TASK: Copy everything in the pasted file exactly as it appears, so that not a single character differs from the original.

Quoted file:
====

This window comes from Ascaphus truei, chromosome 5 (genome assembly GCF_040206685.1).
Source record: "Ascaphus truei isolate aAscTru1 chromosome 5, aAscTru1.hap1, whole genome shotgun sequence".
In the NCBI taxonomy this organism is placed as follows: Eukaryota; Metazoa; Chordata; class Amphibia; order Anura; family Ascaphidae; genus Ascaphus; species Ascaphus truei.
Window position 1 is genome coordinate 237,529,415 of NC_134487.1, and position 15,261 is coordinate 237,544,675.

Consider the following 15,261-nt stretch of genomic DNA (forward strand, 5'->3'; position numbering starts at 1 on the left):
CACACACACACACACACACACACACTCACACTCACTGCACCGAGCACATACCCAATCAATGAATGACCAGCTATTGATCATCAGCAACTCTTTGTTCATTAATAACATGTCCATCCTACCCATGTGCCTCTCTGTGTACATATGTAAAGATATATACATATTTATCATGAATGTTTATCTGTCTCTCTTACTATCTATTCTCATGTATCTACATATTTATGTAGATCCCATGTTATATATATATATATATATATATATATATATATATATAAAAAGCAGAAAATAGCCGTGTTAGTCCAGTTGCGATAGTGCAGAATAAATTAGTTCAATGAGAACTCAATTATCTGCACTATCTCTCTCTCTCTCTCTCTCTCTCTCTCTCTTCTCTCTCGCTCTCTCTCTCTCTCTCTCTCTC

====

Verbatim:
This window comes from Ascaphus truei, chromosome 5 (genome assembly GCF_040206685.1).
Source record: "Ascaphus truei isolate aAscTru1 chromosome 5, aAscTru1.hap1, whole genome shotgun sequence".
In the NCBI taxonomy this organism is placed as follows: Eukaryota; Metazoa; Chordata; class Amphibia; order Anura; family Ascaphidae; genus Ascaphus; species Ascaphus truei.
Window position 1 is genome coordinate 237,529,415 of NC_134487.1, and position 15,261 is coordinate 237,544,675.

Consider the following 15,261-nt stretch of genomic DNA (forward strand, 5'->3'; position numbering starts at 1 on the left):
CACACACACACACACACACACACACTCACACTCACTGCACCGAGCACATACCCAATCAATGAATGACCAGCTATTGATCATCAGCAACTCTTTGTTCATTAATAACATGTCCATCCTACCCATGTGCCTCTCTGTGTACATATGTAAAGATATATACATATTTATCATGAATGTTTATCTGTCTCTCTTACTATCTATTCTCATGTATCTACATATTTATGTAGATCCCATGTTATATATATATATATATATATATATATATATATATATAAAAAGCAGAAAATAGCCGTGTTAGTCCAGTTGCGATAGTGCAGAATAAATTAGTTCAATGAGAACTCAATTATCTGCACTATCTCTCTCTCTCTCTCTCTCTCTCTCTCTCTTCTCTCTCGCTCTCTCTCTCTCTCTCTCTCTC